FORT LAUDERDALE, Fla. – When you meet Cassandra Caldwell, there is no denying that this spunky breast cancer survivor has a passion for life. Just three days after throwing herself a triumphant celebration of life party with more than 120 of her closest friends in attendance, she shared her challenging 14-month journey from breast cancer diagnosis to remission.
In March 2022, following a routine mammogram and her regularly prescribed ultrasound screening for dense breasts, Cassandra was diagnosed with stage 2 triple-negative breast cancer, an aggressive form of cancer known to have a faster growth rate and higher risk of metastasis and recurrence risk.
According to the Centers for Disease Control and Prevention, 40% of females have dense breast tissue, making it more difﬁcult to identify tumors while also increasing the overall risk of developing breast cancer. Both dense breast tissue and abnormal breast changes, such as calciﬁcations and tumors, show up white on a mammogram. Having dense breasts reduces mammography sensitivity from 85% to between 47.8% and 64.4%, according to a 2018 literature review.
CASSANDRA CALDWELL: Today, cancer-free. But women have a one in eight chance of developing breast cancer in their lifetime and the incidence rates are increasing each year.
“Years ago, I listened to breast cancer survivor and Good Morning America anchor Robin Roberts discuss the importance of secondary screenings, such as ultrasounds, for women with dense breasts,” Cassandra said. “I began asking my healthcare provider for that in addition to routine screenings, and I also recommended that my friends do so as well.”
While stage 2 triple-negative breast cancer is not an easy diagnosis to digest, the cancer could have been left undetected for a long period of time without a secondary ultrasound screening. Cassandra had no symptoms, and her initial mammogram didn’t detect any cancer, but thanks to the ultrasound, her cancer was caught relatively early, and her prognosis was promising.
The 51-year-old learned about her breast cancer diagnosis one month after losing her job. “It was a lot to take in, as a single professional woman,” Cassandra said. “I worried about how the medical bills were going to get paid.”
Cassandra was referred to Broward Health Medical Center’s cancer care center where Alia Abdulla, D.O., a breast surgical oncologist, and Shannon Keating, D.O., a hematology and oncology specialist, developed a specialized treatment plan.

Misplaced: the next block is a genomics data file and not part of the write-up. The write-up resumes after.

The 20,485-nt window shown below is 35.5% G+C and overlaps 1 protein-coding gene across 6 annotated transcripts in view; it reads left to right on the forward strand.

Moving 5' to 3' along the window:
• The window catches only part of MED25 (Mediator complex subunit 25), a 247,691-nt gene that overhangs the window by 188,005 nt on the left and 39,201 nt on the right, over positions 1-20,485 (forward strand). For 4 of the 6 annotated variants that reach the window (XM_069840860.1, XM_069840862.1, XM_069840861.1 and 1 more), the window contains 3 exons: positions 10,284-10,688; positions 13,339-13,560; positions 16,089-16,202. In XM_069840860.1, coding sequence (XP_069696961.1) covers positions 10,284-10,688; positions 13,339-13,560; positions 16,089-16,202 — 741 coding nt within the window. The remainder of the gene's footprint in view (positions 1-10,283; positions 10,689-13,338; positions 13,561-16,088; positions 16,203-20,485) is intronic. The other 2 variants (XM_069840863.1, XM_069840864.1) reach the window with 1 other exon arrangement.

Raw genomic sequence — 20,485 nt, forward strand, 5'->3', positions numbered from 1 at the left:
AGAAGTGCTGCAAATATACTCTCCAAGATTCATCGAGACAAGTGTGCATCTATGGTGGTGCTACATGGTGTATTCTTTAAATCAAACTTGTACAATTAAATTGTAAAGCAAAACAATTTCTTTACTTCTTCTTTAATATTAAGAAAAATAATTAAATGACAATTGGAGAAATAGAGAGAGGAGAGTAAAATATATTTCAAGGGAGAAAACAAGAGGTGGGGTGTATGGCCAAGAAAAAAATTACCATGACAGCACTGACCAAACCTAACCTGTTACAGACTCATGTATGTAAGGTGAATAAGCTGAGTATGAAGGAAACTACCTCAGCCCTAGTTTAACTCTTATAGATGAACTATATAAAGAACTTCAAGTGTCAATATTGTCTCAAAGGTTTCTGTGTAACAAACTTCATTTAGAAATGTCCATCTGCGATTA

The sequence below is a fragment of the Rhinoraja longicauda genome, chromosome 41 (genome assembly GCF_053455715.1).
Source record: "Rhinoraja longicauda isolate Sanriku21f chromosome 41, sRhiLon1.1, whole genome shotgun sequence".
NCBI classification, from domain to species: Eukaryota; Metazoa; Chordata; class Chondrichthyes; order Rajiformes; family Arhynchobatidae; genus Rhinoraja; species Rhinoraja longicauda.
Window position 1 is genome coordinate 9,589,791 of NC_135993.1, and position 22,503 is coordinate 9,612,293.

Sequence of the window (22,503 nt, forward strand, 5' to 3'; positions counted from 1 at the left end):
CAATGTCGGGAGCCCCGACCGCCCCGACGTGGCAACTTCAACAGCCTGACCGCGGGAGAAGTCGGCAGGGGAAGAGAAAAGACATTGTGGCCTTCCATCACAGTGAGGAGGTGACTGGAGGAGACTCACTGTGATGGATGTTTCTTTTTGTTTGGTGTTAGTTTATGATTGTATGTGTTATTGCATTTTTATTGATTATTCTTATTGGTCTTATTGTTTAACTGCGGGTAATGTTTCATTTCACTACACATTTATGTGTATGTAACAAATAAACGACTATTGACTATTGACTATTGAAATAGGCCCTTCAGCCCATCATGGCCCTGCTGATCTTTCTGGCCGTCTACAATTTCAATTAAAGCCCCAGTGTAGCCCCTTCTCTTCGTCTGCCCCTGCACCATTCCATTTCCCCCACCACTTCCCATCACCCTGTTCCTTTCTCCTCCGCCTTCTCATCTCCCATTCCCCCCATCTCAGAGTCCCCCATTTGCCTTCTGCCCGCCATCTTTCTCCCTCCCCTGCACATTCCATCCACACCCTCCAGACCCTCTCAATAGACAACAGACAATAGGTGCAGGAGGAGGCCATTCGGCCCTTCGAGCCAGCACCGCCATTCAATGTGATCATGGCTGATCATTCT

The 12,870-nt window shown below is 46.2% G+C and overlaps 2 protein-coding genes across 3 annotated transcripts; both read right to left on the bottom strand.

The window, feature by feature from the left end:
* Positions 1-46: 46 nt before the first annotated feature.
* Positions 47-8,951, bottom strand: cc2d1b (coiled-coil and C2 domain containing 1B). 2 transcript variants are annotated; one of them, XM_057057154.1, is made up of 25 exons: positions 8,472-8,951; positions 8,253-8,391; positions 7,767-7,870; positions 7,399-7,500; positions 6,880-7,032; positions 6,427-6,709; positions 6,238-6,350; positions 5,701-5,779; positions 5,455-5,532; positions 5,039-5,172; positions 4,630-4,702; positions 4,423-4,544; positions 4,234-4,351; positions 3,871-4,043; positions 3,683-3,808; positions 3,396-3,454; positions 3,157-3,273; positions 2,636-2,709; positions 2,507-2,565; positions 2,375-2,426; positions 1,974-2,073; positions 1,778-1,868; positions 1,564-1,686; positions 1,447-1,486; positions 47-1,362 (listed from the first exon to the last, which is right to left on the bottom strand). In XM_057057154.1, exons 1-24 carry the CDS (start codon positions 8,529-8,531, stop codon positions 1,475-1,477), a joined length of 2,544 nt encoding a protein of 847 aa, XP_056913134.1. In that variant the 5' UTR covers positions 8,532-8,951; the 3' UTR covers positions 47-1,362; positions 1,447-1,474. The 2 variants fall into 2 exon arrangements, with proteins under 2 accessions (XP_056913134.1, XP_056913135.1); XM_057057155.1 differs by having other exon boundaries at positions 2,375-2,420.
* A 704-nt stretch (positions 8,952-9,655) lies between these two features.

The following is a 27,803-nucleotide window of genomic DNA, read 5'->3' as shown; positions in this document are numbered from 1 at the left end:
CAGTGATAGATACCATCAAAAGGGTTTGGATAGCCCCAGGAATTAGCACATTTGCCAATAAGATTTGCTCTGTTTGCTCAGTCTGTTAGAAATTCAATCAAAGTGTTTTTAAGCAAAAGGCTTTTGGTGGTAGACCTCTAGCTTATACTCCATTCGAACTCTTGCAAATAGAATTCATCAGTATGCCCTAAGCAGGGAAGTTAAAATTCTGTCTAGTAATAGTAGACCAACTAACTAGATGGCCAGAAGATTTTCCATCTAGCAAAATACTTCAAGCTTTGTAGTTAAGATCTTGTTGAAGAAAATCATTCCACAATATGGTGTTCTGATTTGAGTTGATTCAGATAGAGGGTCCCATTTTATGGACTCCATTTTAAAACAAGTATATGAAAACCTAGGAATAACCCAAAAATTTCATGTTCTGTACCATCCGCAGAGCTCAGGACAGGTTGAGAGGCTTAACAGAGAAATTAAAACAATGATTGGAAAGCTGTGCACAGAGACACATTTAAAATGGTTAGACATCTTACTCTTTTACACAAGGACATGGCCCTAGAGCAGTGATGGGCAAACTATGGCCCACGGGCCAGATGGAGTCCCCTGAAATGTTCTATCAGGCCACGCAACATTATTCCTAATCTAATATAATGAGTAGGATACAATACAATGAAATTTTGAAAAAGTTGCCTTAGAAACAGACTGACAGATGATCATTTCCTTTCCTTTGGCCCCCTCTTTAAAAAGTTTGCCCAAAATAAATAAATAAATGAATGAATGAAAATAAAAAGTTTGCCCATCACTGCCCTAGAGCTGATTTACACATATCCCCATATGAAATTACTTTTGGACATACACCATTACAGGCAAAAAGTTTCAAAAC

“Women have a one in eight chance of developing breast cancer in their lifetime and the incidence rates are increasing each year,” Dr. Abdulla said. “With October being Breast Cancer Awareness Month, women should be vigilant and proactive about their breast health. If your mammogram report says that you have dense breast tissue, speak to your healthcare provider about additional screening tests that are available.”
Cassandra underwent 16 rounds of chemotherapy, a surgical breast lumpectomy, followed by 20 rounds of radiation, and 1,334 chemotherapy pills over the course of 14 months.
“It was a very intense treatment plan, and I told myself that if it didn’t work, I probably wouldn’t undergo it again,” she added. “Thankfully, I was able to focus solely on healing without the ﬁnancial stresses of being unemployed and burdened with medical bills. I’m grateful to several nonproﬁt organizations that stepped up to help with the costs during active treatment.”
Today, Cassandra is cancer-free and will continue to be monitored throughout the next five years with quarterly blood tests, while also continuing to be screened by mammogram, ultrasound, and clinical breast exam by Dr. Abdulla every six months as part of her follow-up.
As a parting gift to Broward Health Medical Center, Cassandra donated a large, beautiful ship’s bell in honor of cancer survivors and “thrivers,” which now hangs in the hospital’s healing garden.
“I would sit in the infusion center and wonder where the bell was that survivors were always ringing at the end of treatment, and when my nurse eventually showed it to me, I thought it needed to stand out more because of what it represented,” Cassandra said. “I wanted to donate a big bell, so I did, and seeing others ring it brings me so much joy.”
An Ohio State University graduate with a Ph.D. in human and community development, Cassandra diligently persisted with her job hunt throughout treatment, even when she wasn’t feeling well. Just three weeks before Cassandra finished her treatment, she landed a new job as a chief diversity, equity and inclusion officer with a Fort Lauderdale-based law firm.
“As they say, ‘timing is everything in life,’ and in my experience every step of this journey happened at the right time, giving me the needed opportunity to heal before beginning my next chapter,” she added.
Cassandra’s advice to other women who have been diagnosed and face the difficult road of cancer treatment is to be open to people and to accept help from others.
“People will be overly supportive in ways you never expected,” Cassandra said. “I never felt alone during this process, from my supportive doctors and caregivers to my compassionate network of friends and family, I always felt that people had their arms around me.”